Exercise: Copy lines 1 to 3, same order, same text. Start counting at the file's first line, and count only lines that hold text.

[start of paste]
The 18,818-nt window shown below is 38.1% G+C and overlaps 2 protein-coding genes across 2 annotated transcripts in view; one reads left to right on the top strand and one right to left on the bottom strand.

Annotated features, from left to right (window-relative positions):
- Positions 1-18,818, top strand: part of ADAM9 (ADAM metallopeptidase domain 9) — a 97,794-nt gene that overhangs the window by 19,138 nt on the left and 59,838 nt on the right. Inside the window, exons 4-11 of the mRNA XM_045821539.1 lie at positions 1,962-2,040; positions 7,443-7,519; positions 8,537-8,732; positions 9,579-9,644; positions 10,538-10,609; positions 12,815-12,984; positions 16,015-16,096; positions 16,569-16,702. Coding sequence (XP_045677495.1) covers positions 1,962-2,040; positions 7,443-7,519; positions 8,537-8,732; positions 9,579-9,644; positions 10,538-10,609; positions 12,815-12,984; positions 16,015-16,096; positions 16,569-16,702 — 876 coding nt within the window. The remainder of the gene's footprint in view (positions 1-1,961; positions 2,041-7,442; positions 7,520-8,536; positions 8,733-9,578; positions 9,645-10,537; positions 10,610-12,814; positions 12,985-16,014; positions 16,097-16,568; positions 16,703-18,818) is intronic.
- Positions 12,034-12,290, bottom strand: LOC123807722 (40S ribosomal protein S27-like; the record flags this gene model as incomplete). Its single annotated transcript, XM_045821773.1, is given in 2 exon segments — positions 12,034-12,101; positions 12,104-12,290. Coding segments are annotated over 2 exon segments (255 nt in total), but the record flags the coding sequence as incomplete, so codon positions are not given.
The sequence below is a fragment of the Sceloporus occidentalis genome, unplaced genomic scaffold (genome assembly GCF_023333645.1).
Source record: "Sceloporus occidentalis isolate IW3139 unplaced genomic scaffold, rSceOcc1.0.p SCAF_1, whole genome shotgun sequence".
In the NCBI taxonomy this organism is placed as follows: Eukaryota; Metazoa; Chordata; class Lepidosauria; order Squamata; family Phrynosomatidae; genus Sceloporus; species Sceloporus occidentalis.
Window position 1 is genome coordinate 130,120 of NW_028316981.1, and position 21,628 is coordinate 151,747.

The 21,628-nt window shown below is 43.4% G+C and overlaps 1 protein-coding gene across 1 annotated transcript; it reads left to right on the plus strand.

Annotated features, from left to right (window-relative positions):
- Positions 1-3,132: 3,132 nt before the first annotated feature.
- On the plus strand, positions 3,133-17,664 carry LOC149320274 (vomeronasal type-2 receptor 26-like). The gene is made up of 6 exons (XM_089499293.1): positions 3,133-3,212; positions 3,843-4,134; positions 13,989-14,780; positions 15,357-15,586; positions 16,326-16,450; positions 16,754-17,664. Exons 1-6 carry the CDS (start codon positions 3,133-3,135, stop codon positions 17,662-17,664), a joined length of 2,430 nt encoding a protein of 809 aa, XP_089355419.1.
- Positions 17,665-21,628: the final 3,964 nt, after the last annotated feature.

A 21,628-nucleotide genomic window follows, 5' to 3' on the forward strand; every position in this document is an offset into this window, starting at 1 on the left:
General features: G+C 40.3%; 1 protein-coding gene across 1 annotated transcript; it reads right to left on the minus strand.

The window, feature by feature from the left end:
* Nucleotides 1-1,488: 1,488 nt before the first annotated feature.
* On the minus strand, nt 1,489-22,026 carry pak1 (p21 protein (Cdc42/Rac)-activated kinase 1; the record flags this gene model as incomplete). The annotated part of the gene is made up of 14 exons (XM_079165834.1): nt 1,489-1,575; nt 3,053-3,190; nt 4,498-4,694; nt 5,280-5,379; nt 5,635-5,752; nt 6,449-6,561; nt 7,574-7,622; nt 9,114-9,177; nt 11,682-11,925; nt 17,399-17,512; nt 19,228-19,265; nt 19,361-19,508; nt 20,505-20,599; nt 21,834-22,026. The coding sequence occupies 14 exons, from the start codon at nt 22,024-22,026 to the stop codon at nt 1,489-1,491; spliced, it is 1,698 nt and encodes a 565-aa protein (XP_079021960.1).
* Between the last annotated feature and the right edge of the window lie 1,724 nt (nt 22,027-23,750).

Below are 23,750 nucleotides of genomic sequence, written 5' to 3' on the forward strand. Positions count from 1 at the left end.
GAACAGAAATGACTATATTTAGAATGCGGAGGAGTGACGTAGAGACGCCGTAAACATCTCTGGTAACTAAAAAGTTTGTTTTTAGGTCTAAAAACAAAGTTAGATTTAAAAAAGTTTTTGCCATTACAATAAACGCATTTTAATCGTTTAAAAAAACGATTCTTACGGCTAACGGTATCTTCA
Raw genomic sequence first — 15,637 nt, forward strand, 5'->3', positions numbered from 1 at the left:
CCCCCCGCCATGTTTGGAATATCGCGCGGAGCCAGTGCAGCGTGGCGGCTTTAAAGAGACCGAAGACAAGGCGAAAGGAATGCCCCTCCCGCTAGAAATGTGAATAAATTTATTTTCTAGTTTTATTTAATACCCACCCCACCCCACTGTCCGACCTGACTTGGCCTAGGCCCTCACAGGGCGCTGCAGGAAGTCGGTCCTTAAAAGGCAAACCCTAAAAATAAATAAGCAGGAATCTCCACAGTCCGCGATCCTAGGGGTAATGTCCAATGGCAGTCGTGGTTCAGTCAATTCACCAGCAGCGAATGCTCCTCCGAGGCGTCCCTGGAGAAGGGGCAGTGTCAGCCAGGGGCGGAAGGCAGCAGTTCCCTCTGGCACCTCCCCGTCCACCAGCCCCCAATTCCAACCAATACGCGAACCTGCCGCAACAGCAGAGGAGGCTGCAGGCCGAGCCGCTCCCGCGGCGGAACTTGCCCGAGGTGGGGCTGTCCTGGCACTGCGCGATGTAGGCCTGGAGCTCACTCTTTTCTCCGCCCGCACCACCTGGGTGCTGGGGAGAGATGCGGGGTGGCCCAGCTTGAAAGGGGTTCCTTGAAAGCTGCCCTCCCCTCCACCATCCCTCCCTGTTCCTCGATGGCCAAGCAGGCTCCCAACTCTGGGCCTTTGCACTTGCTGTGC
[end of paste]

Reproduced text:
The 18,818-nt window shown below is 38.1% G+C and overlaps 2 protein-coding genes across 2 annotated transcripts in view; one reads left to right on the top strand and one right to left on the bottom strand.

Annotated features, from left to right (window-relative positions):
- Positions 1-18,818, top strand: part of ADAM9 (ADAM metallopeptidase domain 9) — a 97,794-nt gene that overhangs the window by 19,138 nt on the left and 59,838 nt on the right. Inside the window, exons 4-11 of the mRNA XM_045821539.1 lie at positions 1,962-2,040; positions 7,443-7,519; positions 8,537-8,732; positions 9,579-9,644; positions 10,538-10,609; positions 12,815-12,984; positions 16,015-16,096; positions 16,569-16,702. Coding sequence (XP_045677495.1) covers positions 1,962-2,040; positions 7,443-7,519; positions 8,537-8,732; positions 9,579-9,644; positions 10,538-10,609; positions 12,815-12,984; positions 16,015-16,096; positions 16,569-16,702 — 876 coding nt within the window. The remainder of the gene's footprint in view (positions 1-1,961; positions 2,041-7,442; positions 7,520-8,536; positions 8,733-9,578; positions 9,645-10,537; positions 10,610-12,814; positions 12,985-16,014; positions 16,097-16,568; positions 16,703-18,818) is intronic.